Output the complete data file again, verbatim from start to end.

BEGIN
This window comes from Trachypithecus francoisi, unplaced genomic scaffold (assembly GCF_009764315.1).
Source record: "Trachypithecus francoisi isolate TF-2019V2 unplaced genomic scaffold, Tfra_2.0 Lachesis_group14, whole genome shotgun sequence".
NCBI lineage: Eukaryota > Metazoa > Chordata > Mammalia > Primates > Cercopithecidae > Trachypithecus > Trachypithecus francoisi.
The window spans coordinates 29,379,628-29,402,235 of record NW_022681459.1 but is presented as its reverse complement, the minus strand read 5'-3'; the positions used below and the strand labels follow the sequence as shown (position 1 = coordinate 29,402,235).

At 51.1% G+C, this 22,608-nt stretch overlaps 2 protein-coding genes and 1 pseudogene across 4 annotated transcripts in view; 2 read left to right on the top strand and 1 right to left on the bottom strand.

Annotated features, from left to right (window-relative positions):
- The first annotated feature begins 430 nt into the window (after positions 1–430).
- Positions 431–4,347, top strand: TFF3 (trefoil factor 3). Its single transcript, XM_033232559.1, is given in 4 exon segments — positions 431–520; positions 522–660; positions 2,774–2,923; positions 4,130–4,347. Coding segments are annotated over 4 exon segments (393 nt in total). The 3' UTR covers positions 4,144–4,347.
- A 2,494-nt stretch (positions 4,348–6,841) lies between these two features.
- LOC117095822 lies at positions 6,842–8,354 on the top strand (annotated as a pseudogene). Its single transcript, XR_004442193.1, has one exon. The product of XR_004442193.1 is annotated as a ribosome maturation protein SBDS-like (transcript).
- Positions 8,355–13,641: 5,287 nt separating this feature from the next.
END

This window comes from Trachypithecus francoisi, unplaced genomic scaffold (assembly GCF_009764315.1).
Source record: "Trachypithecus francoisi isolate TF-2019V2 unplaced genomic scaffold, Tfra_2.0 Lachesis_group14, whole genome shotgun sequence".
NCBI lineage: Eukaryota > Metazoa > Chordata > Mammalia > Primates > Cercopithecidae > Trachypithecus > Trachypithecus francoisi.
The window spans coordinates 29,379,628-29,402,235 of record NW_022681459.1 but is presented as its reverse complement, the minus strand read 5'-3'; the positions used below and the strand labels follow the sequence as shown (position 1 = coordinate 29,402,235).

At 51.1% G+C, this 22,608-nt stretch overlaps 2 protein-coding genes and 1 pseudogene across 4 annotated transcripts in view; 2 read left to right on the top strand and 1 right to left on the bottom strand.

Annotated features, from left to right (window-relative positions):
- The first annotated feature begins 430 nt into the window (after positions 1–430).
- Positions 431–4,347, top strand: TFF3 (trefoil factor 3). Its single transcript, XM_033232559.1, is given in 4 exon segments — positions 431–520; positions 522–660; positions 2,774–2,923; positions 4,130–4,347. Coding segments are annotated over 4 exon segments (393 nt in total). The 3' UTR covers positions 4,144–4,347.
- A 2,494-nt stretch (positions 4,348–6,841) lies between these two features.
- LOC117095822 lies at positions 6,842–8,354 on the top strand (annotated as a pseudogene). Its single transcript, XR_004442193.1, has one exon. The product of XR_004442193.1 is annotated as a ribosome maturation protein SBDS-like (transcript).
- Positions 8,355–13,641: 5,287 nt separating this feature from the next.